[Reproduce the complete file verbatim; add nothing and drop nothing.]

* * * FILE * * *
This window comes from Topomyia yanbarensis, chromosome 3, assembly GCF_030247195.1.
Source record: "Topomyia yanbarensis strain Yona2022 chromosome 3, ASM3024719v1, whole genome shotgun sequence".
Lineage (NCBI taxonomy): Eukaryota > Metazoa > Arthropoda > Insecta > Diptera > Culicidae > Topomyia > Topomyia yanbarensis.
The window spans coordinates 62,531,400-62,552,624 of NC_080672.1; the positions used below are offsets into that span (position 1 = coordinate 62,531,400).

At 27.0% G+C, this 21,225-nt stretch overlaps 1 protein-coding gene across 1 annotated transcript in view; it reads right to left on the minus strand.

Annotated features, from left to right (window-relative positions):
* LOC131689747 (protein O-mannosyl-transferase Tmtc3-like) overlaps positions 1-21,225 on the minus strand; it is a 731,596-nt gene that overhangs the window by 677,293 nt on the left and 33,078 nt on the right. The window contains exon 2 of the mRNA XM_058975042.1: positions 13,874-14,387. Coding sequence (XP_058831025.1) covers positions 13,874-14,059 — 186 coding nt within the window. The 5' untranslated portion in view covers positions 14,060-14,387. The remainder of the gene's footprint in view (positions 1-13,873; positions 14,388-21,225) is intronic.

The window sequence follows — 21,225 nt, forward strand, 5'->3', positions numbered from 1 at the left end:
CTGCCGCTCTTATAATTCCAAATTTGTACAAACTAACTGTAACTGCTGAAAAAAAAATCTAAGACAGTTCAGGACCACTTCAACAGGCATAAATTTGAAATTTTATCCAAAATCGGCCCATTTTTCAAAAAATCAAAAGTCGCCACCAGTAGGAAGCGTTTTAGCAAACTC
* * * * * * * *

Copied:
This window comes from Topomyia yanbarensis, chromosome 3, assembly GCF_030247195.1.
Source record: "Topomyia yanbarensis strain Yona2022 chromosome 3, ASM3024719v1, whole genome shotgun sequence".
Lineage (NCBI taxonomy): Eukaryota > Metazoa > Arthropoda > Insecta > Diptera > Culicidae > Topomyia > Topomyia yanbarensis.
The window spans coordinates 62,531,400-62,552,624 of NC_080672.1; the positions used below are offsets into that span (position 1 = coordinate 62,531,400).

At 27.0% G+C, this 21,225-nt stretch overlaps 1 protein-coding gene across 1 annotated transcript in view; it reads right to left on the minus strand.

Annotated features, from left to right (window-relative positions):
* LOC131689747 (protein O-mannosyl-transferase Tmtc3-like) overlaps positions 1-21,225 on the minus strand; it is a 731,596-nt gene that overhangs the window by 677,293 nt on the left and 33,078 nt on the right. The window contains exon 2 of the mRNA XM_058975042.1: positions 13,874-14,387. Coding sequence (XP_058831025.1) covers positions 13,874-14,059 — 186 coding nt within the window. The 5' untranslated portion in view covers positions 14,060-14,387. The remainder of the gene's footprint in view (positions 1-13,873; positions 14,388-21,225) is intronic.

The window sequence follows — 21,225 nt, forward strand, 5'->3', positions numbered from 1 at the left end:
CTGCCGCTCTTATAATTCCAAATTTGTACAAACTAACTGTAACTGCTGAAAAAAAAATCTAAGACAGTTCAGGACCACTTCAACAGGCATAAATTTGAAATTTTATCCAAAATCGGCCCATTTTTCAAAAAATCAAAAGTCGCCACCAGTAGGAAGCGTTTTAGCAAACTC